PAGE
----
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Discussion Starter · #16 ·
As someone stated earlier after three days of 0 ammonia the levels started to rise again. I did a 20% water change on Monday night and before the change the ammonia was at .50. I went back down today and tested the water again. The levels were between .25 and .50. I did a 25% change today. I was told to keep doing water changes when the level gets close to .50. Also the nitrites are still at zero. How long does it typically take to start seeing some nitrite levels rise. I know they are toxic but I assume that this is an indicator that the tank is cycling. It will be three weeks this Sunday since the tank was started. 3 weeks on Monday since fish and plants were added.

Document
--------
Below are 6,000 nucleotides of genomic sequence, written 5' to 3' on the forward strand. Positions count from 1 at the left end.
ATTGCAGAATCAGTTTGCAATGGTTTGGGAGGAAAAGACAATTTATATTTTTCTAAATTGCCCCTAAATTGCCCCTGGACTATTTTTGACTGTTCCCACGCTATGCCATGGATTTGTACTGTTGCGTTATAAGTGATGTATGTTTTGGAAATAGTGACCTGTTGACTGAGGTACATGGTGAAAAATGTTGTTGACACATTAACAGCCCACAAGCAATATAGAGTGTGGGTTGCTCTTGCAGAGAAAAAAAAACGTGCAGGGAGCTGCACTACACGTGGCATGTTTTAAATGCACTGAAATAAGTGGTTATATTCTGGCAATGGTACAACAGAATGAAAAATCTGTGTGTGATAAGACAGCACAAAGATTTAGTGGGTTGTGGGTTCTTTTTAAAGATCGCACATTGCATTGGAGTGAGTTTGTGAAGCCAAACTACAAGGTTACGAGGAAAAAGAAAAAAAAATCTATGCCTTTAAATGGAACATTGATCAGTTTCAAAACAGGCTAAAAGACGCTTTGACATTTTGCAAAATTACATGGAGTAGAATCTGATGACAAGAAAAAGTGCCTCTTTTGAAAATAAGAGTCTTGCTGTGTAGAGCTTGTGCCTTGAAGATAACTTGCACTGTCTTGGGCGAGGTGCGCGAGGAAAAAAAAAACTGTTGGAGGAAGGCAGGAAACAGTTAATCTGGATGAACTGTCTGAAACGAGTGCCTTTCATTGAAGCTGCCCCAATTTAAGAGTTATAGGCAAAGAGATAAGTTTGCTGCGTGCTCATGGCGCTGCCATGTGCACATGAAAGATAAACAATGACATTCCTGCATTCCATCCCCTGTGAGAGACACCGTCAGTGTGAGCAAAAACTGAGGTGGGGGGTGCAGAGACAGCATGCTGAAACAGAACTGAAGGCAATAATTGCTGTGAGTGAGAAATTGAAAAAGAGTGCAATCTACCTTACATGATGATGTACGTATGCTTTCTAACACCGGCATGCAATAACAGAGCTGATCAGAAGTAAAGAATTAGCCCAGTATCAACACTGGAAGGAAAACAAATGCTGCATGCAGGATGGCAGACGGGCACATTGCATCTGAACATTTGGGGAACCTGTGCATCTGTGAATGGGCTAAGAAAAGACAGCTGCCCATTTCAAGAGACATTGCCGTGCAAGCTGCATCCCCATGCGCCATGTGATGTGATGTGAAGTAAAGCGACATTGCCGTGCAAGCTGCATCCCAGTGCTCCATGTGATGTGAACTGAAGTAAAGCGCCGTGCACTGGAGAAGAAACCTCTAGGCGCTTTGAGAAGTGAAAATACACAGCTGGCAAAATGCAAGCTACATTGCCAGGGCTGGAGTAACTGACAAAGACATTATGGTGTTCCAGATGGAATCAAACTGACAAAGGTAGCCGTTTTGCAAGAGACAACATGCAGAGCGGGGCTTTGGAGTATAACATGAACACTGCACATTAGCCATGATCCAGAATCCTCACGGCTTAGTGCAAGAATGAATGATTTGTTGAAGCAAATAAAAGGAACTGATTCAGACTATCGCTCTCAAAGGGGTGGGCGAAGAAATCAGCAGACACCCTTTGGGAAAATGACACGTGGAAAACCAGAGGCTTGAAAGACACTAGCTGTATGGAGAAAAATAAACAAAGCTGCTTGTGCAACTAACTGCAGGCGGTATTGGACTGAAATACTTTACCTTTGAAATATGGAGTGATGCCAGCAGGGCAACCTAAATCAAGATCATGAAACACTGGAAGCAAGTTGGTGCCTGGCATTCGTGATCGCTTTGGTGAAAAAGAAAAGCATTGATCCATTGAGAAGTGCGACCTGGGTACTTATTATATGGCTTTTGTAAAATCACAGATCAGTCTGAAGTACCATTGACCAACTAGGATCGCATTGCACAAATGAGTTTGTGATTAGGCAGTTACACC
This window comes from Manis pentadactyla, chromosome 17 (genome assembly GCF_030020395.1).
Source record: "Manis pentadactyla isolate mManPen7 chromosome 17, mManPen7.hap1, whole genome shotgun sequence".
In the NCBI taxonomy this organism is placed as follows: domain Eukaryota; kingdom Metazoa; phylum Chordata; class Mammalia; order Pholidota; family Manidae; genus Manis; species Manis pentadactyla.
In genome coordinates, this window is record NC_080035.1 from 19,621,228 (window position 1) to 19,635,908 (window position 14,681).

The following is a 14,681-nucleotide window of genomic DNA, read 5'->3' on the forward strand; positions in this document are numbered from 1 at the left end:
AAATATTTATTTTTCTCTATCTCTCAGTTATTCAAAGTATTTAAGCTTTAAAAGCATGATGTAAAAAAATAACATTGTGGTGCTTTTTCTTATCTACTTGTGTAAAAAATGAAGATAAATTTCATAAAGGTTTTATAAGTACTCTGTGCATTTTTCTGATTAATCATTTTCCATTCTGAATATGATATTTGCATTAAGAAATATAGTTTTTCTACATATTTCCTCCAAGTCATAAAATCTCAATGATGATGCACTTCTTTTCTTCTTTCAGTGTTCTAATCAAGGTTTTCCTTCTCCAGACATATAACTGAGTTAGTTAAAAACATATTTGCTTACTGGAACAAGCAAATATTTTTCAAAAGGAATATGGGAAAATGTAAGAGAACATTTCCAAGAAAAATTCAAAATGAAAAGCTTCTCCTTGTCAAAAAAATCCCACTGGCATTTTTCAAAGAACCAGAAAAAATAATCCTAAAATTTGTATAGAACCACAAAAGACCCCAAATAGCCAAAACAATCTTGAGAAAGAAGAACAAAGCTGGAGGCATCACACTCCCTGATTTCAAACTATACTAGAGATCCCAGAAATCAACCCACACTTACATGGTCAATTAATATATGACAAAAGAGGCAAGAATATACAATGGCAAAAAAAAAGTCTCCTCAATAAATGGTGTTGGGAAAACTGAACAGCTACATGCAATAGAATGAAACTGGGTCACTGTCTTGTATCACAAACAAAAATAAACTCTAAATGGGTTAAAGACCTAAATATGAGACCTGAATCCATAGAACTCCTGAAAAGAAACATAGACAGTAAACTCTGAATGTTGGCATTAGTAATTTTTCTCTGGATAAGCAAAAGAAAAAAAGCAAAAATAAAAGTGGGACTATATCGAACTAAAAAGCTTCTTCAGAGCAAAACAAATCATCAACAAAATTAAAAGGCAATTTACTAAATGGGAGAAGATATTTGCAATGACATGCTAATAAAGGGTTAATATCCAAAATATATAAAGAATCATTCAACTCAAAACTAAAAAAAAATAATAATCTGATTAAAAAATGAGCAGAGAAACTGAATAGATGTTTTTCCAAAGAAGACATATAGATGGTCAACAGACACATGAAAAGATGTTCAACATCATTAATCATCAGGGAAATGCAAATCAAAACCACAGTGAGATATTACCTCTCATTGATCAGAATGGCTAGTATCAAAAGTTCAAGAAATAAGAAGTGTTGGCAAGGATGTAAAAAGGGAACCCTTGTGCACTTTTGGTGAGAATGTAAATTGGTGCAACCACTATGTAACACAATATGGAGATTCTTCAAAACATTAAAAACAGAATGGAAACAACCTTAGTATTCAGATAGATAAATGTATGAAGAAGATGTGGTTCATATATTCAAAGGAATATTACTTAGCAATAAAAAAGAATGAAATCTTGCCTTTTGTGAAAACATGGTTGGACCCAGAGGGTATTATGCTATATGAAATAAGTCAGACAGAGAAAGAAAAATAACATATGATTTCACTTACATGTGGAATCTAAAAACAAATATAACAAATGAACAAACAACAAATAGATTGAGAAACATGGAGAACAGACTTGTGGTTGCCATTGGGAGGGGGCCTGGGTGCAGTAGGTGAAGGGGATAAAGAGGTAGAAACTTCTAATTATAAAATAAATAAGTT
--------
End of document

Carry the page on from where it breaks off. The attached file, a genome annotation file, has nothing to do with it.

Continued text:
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A "typical" cycle will take about 2 to 3 weeks of ammonia rising before the ammonia starts to take care of itself. At that point nitrites will become the controlling factor in how big and how often water changes are done. The nitrite spike often takes about twice as long to exhaust itself as the ammonia phase did. Once nitrites become the main problem, look back at how long you were dealing with ammonia problems and double it. It is the main reason that we try to get people to do a fishless cycle. A fishless cycle means no water changes unless tank pH crashes and then only enough changes to restore the tank pH. The total time involved in either method is he same but a fish-in cycle causes a lot more stress for the fish keeper.